Staying On Track

Michael Scott - February 19, 2021

In a year without shows I’d been finding it hard to practice shooting in various scenarios, particularly at motorsport events. One of my favourite automotive disciplines to photograph and one that always presents new challenges. I was desperate to get out and shoot something fast paced.

Luckily for me, Knockhill - Scotland’s only racing circuit - is only a 15 minute drive from home. However, that doesn’t mean it’s always accessible - especially during a pandemic. As restrictions were eased slightly the circuit opened up to track days again, though members of the public couldn’t spectate as normal, so I had to sign up and get registered just to be able to attend - if I could find a track event that would have me.

There are a few track days organised by various groups or by Knockhill themselves, but not all are equal. The events that seem to get the most exciting cars and action are the Scottish M Track Events - organised by the Scottish M club. Having seen them post on social media and seen posts & content from drivers and fellow photographers, I knew these were the events I had to get involved with and that this was my best opportunity to practice shooting motorsport. Despite the name, these events aren't restricted to BMW but instead bring a variety of supercars and track toys, though BMW does seem to be the most popular marque. 

The paddock is always a great chance to get some static angles too.

Despite photographing cars for the best part of eight years, motorsport photography was still somewhat new to me. I'd tried my hand at it while attending track days or motoring events in the past as a spectator and had a good knowledge & understanding of the techniques involved. Having shot at events like Festival of Speed, I knew how to capture the action.

What I wasn't so prepared for and had underestimated, was the ability to create content that was different and stood out. Most photographers with a decent knowledge of how shutter speeds work can capture a moving car with some motion blur. Don't get me wrong, that can make for some exciting content in its self. For me, this was a starting point, shooting tracking shots from mostly the same part of the track, slowing my shutter speed more and more as I went trying to find that sweet spot between consistently sharp images and super silky motion blur. If you've ever shot this kind of stuff, you'll know consistency is not common, for every ten shots with a slow shutter you might have one that's of any use. A game of 'how slow can you go' can be a fun way to entertain yourself and find your limits.

The next challenge for me was to find some more creative angles. Knockhill can be walked around or driven around pretty easily, under normal circumstances there's access to the centre of the track as well but the bridge was under construction while events had been stopped, so this wasn't an option (the spectating area in the centre is pretty small anyway).

I found myself starting in the usual spot by the hairpin, then hopping in the car and moving to the straight, then the next corner. I worked my way around the circuit one bend at a time. While access is pretty good at Knockhill, there's fences in the way at a lot of points - virtually invisible when shooting at a slow enough shutter and low aperture - but I like to use some foreground features in my work, so I made sure that if you could see them I would use them to frame the car. There's not much foliage around the circuit, so I worked with what I had, in some cases that meant using barriers, the track or even other cars to add some foreground elements into the shots.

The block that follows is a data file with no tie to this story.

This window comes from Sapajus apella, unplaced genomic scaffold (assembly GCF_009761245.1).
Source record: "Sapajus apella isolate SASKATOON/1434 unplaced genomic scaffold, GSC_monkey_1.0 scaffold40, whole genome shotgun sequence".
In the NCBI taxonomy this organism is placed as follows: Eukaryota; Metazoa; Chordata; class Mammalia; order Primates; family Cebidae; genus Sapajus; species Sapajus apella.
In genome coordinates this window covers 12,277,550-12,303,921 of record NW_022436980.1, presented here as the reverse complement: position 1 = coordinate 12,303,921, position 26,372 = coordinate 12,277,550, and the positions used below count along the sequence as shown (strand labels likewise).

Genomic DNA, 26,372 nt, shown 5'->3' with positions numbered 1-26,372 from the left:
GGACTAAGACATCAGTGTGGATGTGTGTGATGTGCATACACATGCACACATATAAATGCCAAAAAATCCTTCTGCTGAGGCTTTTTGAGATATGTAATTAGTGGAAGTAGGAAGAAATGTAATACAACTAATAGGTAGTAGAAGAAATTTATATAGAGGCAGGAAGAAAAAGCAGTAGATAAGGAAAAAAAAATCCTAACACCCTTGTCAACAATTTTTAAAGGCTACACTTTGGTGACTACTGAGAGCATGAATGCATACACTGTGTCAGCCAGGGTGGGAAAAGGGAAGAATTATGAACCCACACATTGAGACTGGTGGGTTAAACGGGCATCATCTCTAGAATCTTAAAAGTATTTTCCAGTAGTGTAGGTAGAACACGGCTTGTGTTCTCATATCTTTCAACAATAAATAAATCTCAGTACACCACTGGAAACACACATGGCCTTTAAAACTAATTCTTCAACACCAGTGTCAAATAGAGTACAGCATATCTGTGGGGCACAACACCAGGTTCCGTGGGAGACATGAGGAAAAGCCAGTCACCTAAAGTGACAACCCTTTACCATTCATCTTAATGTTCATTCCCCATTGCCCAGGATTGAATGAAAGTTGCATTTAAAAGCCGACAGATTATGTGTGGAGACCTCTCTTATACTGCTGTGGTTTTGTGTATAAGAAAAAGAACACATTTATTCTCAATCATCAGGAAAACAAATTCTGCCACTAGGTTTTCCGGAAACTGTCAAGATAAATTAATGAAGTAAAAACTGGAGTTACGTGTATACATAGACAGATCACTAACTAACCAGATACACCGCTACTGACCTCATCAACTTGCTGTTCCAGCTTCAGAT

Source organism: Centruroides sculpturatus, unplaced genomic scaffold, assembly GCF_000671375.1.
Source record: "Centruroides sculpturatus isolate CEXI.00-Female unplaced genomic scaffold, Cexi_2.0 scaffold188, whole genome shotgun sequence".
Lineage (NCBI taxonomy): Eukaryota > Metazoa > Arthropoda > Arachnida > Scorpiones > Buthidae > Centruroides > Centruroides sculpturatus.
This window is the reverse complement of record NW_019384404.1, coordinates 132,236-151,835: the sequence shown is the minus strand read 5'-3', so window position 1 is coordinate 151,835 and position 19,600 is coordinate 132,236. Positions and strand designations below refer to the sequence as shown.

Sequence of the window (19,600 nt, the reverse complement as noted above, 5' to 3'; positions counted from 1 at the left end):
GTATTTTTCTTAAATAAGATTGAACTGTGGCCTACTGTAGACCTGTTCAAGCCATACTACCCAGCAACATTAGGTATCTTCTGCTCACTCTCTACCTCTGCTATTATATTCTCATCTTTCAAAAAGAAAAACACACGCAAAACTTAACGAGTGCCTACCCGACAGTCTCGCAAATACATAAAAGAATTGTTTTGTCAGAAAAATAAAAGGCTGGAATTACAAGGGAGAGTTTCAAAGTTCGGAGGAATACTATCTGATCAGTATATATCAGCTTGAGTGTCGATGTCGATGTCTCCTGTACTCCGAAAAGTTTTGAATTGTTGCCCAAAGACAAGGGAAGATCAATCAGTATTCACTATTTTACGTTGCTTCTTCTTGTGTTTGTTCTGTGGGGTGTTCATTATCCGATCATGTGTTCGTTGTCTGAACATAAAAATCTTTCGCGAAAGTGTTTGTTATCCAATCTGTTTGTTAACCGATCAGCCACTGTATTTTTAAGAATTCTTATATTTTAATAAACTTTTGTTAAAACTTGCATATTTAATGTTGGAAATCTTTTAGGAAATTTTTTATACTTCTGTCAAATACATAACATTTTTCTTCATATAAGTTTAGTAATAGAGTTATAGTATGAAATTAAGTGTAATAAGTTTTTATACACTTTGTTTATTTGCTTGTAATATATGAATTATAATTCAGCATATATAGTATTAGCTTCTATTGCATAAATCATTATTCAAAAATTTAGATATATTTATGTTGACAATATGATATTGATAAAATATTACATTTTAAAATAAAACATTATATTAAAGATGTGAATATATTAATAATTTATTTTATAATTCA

Perhaps even tougher than finding creative angles was coping with weather changes. As you'll see from the images throughout, the weather is never the same twice at Knockhill. Though I enjoy the images captured from a rainy track day and the added drama that comes with it - not to mention sideways action - I don't enjoy standing in the bucketing rain fiddling with rain covers on my camera.

Knockhill is pretty well known for it's ever-changing weather scenarios, you'll get it all in one day. This makes it exceedingly difficult, changing camera settings constantly to compensate for clouds covering the sun - if the sun comes out at all. Though again, I was here to practice so "bring it on" I thought, as the cliche goes 'Life isn't about waiting for the storm to pass. It's about learning how to dance in the rain.' and I certainly learned more from one stormy track days than I did at three dry, consistent days.

The mixed conditions made for some great atmosphere.

The last track event of the year was in November so not only did it rain but the temperature had plummeted - not so much a challenge in terms of taking photos, but a mental challenge to force myself to work through it. I'm glad I persisted, the rain stopped leaving the track damp and because it was November the light faded quickly. I was given another challenge. Shooting in 'dark' conditions, cars using their lights and battling reflections. From seeing images taken at endurance events I'd been desperate to shoot motorsport in dark conditions and while it didn't quite get that dark, it was great to at least get some practice in.

Winter is nearly over now and spring is teasing us around the corner. If shows and travelling to events is off the cards even for the next few months, I know I'll get my fix when the Scottish M Track Events start up in April - and you can bet your ass I'll be there whatever the weather, getting some practice in and staying on track.

Photos: Michael Scott
Words: Michael Scott
Location: Knockhill Racing Circuit, Scotland

Additional Images